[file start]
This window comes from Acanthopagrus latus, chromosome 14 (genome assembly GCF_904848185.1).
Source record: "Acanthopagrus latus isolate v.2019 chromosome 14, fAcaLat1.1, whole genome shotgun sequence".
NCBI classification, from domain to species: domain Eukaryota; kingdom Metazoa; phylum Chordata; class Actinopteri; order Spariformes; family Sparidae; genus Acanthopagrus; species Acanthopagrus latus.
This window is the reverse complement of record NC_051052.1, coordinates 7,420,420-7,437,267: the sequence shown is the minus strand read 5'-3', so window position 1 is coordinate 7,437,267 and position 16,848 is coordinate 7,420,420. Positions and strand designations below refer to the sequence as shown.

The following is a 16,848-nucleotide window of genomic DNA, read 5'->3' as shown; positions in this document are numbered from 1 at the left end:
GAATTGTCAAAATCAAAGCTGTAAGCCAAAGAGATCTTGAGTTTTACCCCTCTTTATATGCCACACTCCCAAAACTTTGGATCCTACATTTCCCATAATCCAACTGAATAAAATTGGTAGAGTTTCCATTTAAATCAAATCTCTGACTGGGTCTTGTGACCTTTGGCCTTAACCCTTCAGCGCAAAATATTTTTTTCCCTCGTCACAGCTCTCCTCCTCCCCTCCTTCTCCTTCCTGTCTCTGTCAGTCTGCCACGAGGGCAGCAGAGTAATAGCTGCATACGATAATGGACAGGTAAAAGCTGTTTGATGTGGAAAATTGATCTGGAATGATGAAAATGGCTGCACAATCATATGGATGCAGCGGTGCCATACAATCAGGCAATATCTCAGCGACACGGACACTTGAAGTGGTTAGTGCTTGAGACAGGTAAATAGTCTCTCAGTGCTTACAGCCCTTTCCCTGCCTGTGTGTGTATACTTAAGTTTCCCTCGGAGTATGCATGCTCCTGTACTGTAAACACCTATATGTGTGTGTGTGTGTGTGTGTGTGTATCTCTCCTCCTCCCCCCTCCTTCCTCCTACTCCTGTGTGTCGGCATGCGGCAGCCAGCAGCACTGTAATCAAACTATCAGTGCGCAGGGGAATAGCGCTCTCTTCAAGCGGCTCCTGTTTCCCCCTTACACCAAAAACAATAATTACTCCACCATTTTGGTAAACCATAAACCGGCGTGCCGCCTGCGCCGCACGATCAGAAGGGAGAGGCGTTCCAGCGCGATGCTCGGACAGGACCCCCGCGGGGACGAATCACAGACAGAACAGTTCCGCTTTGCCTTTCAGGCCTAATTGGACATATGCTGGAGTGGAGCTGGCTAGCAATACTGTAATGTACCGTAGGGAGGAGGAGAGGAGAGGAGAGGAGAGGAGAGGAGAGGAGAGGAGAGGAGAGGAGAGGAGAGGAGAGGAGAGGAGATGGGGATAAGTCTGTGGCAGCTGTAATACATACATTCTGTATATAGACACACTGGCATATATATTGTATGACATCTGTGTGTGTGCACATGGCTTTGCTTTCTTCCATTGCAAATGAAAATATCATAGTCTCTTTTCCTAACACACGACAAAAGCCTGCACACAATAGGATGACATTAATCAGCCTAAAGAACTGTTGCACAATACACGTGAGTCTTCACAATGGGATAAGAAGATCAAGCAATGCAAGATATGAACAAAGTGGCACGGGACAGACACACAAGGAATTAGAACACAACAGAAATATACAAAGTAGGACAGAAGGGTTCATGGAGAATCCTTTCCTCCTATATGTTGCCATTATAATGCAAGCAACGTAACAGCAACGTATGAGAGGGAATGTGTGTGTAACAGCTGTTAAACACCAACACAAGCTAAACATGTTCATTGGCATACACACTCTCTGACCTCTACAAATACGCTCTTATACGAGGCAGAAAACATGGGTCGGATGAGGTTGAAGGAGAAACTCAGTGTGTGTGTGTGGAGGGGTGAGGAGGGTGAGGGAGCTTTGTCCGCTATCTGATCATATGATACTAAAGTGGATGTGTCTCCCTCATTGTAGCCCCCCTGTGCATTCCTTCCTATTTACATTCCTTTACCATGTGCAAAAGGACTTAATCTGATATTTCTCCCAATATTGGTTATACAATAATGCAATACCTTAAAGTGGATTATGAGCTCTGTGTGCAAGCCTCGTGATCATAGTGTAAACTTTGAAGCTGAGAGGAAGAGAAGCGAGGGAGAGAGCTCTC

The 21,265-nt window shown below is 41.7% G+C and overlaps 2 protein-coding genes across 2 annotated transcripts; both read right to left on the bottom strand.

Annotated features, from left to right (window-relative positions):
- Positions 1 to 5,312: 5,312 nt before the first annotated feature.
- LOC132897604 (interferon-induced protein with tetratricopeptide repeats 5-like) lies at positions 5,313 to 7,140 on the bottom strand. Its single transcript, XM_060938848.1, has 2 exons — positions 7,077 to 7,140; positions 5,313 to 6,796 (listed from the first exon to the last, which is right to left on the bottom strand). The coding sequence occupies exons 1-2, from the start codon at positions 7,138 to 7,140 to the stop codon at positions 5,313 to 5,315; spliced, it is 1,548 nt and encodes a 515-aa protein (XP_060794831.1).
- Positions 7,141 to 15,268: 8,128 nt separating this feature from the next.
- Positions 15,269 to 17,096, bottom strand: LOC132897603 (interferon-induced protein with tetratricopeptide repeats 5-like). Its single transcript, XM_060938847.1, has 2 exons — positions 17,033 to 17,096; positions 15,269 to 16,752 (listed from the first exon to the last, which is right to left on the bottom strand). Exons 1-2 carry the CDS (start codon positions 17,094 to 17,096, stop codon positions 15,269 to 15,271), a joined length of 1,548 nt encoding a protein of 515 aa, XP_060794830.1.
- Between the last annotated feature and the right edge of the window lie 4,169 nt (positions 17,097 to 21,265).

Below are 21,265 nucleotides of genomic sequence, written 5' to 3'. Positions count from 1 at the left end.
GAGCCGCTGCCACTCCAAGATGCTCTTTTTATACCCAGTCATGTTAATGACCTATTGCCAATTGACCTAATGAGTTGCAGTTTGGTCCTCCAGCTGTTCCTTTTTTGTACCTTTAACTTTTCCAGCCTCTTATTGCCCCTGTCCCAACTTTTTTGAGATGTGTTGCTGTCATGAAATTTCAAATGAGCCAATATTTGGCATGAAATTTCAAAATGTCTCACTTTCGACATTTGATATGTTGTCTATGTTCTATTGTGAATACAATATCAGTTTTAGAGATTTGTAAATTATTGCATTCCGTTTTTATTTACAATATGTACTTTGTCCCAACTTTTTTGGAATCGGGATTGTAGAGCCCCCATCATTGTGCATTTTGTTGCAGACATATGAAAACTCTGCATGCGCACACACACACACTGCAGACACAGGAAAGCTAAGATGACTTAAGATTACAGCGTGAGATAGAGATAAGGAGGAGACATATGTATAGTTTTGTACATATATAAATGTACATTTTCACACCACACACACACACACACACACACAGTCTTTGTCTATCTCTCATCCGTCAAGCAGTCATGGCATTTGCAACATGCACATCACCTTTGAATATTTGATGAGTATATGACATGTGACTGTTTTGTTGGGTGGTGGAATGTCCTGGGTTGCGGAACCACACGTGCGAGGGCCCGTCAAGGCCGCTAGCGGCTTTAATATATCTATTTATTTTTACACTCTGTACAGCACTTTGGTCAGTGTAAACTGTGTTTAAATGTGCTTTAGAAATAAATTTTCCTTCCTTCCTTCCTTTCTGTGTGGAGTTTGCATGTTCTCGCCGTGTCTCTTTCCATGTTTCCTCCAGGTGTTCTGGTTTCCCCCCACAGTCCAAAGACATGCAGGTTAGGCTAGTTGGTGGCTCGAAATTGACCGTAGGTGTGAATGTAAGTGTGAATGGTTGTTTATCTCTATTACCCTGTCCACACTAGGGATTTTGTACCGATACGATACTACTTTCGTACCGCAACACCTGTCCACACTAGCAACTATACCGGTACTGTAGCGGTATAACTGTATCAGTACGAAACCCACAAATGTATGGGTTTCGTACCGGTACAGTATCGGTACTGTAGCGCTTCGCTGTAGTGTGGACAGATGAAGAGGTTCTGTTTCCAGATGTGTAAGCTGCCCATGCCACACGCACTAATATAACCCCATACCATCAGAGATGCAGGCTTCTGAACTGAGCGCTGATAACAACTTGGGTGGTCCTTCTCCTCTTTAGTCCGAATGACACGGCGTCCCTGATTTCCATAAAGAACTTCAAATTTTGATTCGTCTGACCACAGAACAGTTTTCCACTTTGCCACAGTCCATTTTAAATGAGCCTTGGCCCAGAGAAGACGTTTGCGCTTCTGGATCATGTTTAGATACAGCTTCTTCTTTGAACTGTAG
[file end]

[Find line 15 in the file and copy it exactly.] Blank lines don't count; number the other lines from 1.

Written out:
GAGCCGCTGCCACTCCAAGATGCTCTTTTTATACCCAGTCATGTTAATGACCTATTGCCAATTGACCTAATGAGTTGCAGTTTGGTCCTCCAGCTGTTCCTTTTTTGTACCTTTAACTTTTCCAGCCTCTTATTGCCCCTGTCCCAACTTTTTTGAGATGTGTTGCTGTCATGAAATTTCAAATGAGCCAATATTTGGCATGAAATTTCAAAATGTCTCACTTTCGACATTTGATATGTTGTCTATGTTCTATTGTGAATACAATATCAGTTTTAGAGATTTGTAAATTATTGCATTCCGTTTTTATTTACAATATGTACTTTGTCCCAACTTTTTTGGAATCGGGATTGTAGAGCCCCCATCATTGTGCATTTTGTTGCAGACATATGAAAACTCTGCATGCGCACACACACACACTGCAGACACAGGAAAGCTAAGATGACTTAAGATTACAGCGTGAGATAGAGATAAGGAGGAGACATATGTATAGTTTTGTACATATATAAATGTACATTTTCACACCACACACACACACACACACACACAGTCTTTGTCTATCTCTCATCCGTCAAGCAGTCATGGCATTTGCAACATGCACATCACCTTTGAATATTTGATGAGTATATGACATGTGACTGTTTTGTTGGGTGGTGGAATGTCCTGGGTTGCGGAACCACACGTGCGAGGGCCCGTCAAGGCCGCTAGCGGCTTTAATATATCTATTTATTTTTACACTCTGTACAGCACTTTGGTCAGTGTAAACTGTGTTTAAATGTGCTTTAGAAATAAATTTTCCTTCCTTCCTTCCTTTCTGTGTGGAGTTTGCATGTTCTCGCCGTGTCTCTTTCCATGTTTCCTCCAGGTGTTCTGGTTTCCCCCCACAGTCCAAAGACATGCAGGTTAGGCTAGTTGGTGGCTCGAAATTGACCGTAGGTGTGAATGTAAGTGTGAATGGTTGTTTATCTCTATTACCCTGTCCACACTAGGGATTTTGTACCGATACGATACTACTTTCGTACCGCAACACCTGTCCACACTAGCAACTATACCGGTACTGTAGCGGTATAACTGTATCAGTACGAAACCCACAAATGTATGGGTTTCGTACCGGTACAGTATCGGTACTGTAGCGCTTCGCTGTAGTGTGGACAGATGAAGAGGTTCTGTTTCCAGATGTGTAAGCTGCCCATGCCACACGCACTAATATAACCCCATACCATCAGAGATGCAGGCTTCTGAACTGAGCGCTGATAACAACTTGGGTGGTCCTTCTCCTCTTTAGTCCGAATGACACGGCGTCCCTGATTTCCATAAAGAACTTCAAATTTTGATTCGTCTGACCACAGAACAGTTTTCCACTTTGCCACAGTCCATTTTAAATGAGCCTTGGCCCAGAGAAGACGTTTGCGCTTCTGGATCATGTTTAGATACAGCTTCTTCTTTGAACTGTAG